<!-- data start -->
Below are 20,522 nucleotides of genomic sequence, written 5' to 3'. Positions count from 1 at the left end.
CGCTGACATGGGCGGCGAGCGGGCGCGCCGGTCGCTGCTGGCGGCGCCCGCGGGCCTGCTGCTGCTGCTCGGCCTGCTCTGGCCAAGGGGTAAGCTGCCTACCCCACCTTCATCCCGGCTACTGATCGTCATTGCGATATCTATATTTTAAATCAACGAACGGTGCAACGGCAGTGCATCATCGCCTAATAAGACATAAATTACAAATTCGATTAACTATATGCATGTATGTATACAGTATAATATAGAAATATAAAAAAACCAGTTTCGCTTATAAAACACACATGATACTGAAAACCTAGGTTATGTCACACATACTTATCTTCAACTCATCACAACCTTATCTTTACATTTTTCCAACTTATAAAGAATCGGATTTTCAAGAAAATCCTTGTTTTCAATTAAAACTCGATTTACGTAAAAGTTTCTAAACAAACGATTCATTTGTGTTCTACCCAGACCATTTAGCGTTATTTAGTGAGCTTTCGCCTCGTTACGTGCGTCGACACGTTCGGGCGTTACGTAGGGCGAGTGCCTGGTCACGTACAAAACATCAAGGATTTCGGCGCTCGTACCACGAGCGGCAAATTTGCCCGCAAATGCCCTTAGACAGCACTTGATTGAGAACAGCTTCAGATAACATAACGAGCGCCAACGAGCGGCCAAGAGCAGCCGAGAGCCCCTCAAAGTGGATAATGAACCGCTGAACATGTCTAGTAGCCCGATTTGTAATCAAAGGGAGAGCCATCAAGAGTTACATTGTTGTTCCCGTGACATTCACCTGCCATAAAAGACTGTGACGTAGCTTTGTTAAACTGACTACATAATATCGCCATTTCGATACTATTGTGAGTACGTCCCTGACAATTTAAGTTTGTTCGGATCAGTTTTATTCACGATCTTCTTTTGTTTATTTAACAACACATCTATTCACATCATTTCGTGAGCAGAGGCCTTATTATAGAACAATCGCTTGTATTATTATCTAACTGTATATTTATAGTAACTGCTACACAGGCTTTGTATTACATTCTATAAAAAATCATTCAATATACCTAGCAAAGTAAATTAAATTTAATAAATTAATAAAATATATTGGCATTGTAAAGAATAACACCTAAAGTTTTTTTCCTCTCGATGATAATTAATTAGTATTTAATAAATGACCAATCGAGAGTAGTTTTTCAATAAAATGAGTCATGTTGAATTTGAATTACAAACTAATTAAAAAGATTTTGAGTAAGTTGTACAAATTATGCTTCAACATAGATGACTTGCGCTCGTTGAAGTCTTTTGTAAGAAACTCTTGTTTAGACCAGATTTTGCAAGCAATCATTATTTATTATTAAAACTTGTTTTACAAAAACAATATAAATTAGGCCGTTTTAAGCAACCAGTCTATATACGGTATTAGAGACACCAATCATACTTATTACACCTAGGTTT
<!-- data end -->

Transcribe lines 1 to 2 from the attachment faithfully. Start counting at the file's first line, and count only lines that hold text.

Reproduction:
Below are 20,522 nucleotides of genomic sequence, written 5' to 3'. Positions count from 1 at the left end.
CGCTGACATGGGCGGCGAGCGGGCGCGCCGGTCGCTGCTGGCGGCGCCCGCGGGCCTGCTGCTGCTGCTCGGCCTGCTCTGGCCAAGGGGTAAGCTGCCTACCCCACCTTCATCCCGGCTACTGATCGTCATTGCGATATCTATATTTTAAATCAACGAACGGTGCAACGGCAGTGCATCATCGCCTAATAAGACATAAATTACAAATTCGATTAACTATATGCATGTATGTATACAGTATAATATAGAAATATAAAAAAACCAGTTTCGCTTATAAAACACACATGATACTGAAAACCTAGGTTATGTCACACATACTTATCTTCAACTCATCACAACCTTATCTTTACATTTTTCCAACTTATAAAGAATCGGATTTTCAAGAAAATCCTTGTTTTCAATTAAAACTCGATTTACGTAAAAGTTTCTAAACAAACGATTCATTTGTGTTCTACCCAGACCATTTAGCGTTATTTAGTGAGCTTTCGCCTCGTTACGTGCGTCGACACGTTCGGGCGTTACGTAGGGCGAGTGCCTGGTCACGTACAAAACATCAAGGATTTCGGCGCTCGTACCACGAGCGGCAAATTTGCCCGCAAATGCCCTTAGACAGCACTTGATTGAGAACAGCTTCAGATAACATAACGAGCGCCAACGAGCGGCCAAGAGCAGCCGAGAGCCCCTCAAAGTGGATAATGAACCGCTGAACATGTCTAGTAGCCCGATTTGTAATCAAAGGGAGAGCCATCAAGAGTTACATTGTTGTTCCCGTGACATTCACCTGCCATAAAAGACTGTGACGTAGCTTTGTTAAACTGACTACATAATATCGCCATTTCGATACTATTGTGAGTACGTCCCTGACAATTTAAGTTTGTTCGGATCAGTTTTATTCACGATCTTCTTTTGTTTATTTAACAACACATCTATTCACATCATTTCGTGAGCAGAGGCCTTATTATAGAACAATCGCTTGTATTATTATCTAACTGTATATTTATAGTAACTGCTACACAGGCTTTGTATTACATTCTATAAAAAATCATTCAATATACCTAGCAAAGTAAATTAAATTTAATAAATTAATAAAATATATTGGCATTGTAAAGAATAACACCTAAAGTTTTTTTCCTCTCGATGATAATTAATTAGTATTTAATAAATGACCAATCGAGAGTAGTTTTTCAATAAAATGAGTCATGTTGAATTTGAATTACAAACTAATTAAAAAGATTTTGAGTAAGTTGTACAAATTATGCTTCAACATAGATGACTTGCGCTCGTTGAAGTCTTTTGTAAGAAACTCTTGTTTAGACCAGATTTTGCAAGCAATCATTATTTATTATTAAAACTTGTTTTACAAAAACAATATAAATTAGGCCGTTTTAAGCAACCAGTCTATATACGGTATTAGAGACACCAATCATACTTATTACACCTAGGTTT